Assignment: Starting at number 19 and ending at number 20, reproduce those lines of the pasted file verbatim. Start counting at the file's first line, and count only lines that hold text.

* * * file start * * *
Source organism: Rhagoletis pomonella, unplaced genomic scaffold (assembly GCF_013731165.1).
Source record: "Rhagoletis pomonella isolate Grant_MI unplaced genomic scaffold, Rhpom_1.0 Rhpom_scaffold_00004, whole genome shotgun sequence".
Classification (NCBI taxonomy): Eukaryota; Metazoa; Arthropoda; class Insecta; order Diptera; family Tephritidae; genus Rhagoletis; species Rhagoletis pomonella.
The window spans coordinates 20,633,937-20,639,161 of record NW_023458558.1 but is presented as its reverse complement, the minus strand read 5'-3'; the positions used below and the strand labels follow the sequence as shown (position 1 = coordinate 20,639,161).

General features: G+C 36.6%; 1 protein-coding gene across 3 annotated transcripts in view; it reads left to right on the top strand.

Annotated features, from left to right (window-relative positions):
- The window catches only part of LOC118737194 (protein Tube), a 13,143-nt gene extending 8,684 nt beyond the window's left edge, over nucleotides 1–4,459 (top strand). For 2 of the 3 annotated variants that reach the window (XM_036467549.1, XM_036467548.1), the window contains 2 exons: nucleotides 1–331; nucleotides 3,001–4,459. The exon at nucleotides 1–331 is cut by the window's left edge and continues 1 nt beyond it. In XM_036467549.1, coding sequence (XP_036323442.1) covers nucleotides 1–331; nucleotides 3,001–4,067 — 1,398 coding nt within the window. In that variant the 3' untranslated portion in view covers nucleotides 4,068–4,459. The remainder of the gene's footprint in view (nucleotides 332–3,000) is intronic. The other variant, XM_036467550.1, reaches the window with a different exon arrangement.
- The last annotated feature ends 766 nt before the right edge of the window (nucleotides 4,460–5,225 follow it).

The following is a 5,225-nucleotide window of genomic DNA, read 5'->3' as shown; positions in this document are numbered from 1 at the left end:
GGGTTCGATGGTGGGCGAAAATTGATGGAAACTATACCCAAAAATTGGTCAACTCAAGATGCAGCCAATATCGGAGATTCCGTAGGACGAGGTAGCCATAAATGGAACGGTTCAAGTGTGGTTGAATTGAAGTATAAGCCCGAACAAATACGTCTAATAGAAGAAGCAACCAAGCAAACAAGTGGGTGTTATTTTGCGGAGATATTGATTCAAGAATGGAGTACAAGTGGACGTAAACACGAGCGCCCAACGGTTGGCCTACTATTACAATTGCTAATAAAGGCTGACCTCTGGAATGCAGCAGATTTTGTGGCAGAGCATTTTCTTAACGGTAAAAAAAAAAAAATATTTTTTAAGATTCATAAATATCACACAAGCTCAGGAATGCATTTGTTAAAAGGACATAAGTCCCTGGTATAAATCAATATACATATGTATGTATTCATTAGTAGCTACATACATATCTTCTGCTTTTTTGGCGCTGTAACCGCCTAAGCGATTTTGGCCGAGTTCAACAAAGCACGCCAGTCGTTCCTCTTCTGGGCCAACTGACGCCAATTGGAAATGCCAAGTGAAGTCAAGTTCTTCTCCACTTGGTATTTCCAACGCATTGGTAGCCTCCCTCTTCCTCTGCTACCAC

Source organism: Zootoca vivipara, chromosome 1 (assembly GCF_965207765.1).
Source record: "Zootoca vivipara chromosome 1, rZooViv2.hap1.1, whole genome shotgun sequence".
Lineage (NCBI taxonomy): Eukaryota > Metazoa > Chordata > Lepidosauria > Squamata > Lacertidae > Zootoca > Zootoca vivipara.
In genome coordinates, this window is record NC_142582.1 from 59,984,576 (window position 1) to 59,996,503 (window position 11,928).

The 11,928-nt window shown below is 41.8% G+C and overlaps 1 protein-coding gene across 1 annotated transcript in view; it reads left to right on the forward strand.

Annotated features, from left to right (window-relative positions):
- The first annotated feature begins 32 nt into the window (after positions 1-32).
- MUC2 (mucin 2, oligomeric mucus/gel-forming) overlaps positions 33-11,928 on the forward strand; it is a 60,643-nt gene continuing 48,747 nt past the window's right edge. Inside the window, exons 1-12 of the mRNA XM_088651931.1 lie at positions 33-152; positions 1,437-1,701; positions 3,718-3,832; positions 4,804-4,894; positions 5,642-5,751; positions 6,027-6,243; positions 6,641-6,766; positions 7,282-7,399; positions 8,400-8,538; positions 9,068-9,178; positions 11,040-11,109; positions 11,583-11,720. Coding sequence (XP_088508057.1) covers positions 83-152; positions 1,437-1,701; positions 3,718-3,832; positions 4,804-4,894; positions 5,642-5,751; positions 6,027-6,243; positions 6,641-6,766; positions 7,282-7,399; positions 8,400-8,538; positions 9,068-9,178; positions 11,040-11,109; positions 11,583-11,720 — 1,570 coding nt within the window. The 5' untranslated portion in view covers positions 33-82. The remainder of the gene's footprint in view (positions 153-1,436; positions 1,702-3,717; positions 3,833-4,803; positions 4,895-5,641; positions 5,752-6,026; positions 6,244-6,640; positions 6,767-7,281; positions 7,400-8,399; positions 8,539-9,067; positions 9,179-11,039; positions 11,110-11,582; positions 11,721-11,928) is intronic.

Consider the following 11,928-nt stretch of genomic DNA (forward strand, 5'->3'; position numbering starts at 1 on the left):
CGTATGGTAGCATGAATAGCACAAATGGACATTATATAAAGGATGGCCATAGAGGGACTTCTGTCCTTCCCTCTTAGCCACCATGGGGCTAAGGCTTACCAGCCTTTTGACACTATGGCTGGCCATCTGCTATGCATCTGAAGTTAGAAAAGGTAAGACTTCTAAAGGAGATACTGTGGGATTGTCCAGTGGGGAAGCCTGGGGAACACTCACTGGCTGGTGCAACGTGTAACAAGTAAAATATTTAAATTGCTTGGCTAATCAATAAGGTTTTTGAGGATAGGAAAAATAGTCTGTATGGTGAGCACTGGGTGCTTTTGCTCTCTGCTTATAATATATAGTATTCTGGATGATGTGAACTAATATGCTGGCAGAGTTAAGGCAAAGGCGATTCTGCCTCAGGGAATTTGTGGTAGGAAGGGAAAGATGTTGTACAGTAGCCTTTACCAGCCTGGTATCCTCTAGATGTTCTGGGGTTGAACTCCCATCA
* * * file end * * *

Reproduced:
Consider the following 11,928-nt stretch of genomic DNA (forward strand, 5'->3'; position numbering starts at 1 on the left):
CGTATGGTAGCATGAATAGCACAAATGGACATTATATAAAGGATGGCCATAGAGGGACTTCTGTCCTTCCCTCTTAGCCACCATGGGGCTAAGGCTTACCAGCCTTTTGACACTATGGCTGGCCATCTGCTATGCATCTGAAGTTAGAAAAGGTAAGACTTCTAAAGGAGATACTGTGGGATTGTCCAGTGGGGAAGCCTGGGGAACACTCACTGGCTGGTGCAACGTGTAACAAGTAAAATATTTAAATTGCTTGGCTAATCAATAAGGTTTTTGAGGATAGGAAAAATAGTCTGTATGGTGAGCACTGGGTGCTTTTGCTCTCTGCTTATAATATATAGTATTCTGGATGATGTGAACTAATATGCTGGCAGAGTTAAGGCAAAGGCGATTCTGCCTCAGGGAATTTGTGGTAGGAAGGGAAAGATGTTGTACAGTAGCCTTTACCAGCCTGGTATCCTCTAGATGTTCTGGGGTTGAACTCCCATCA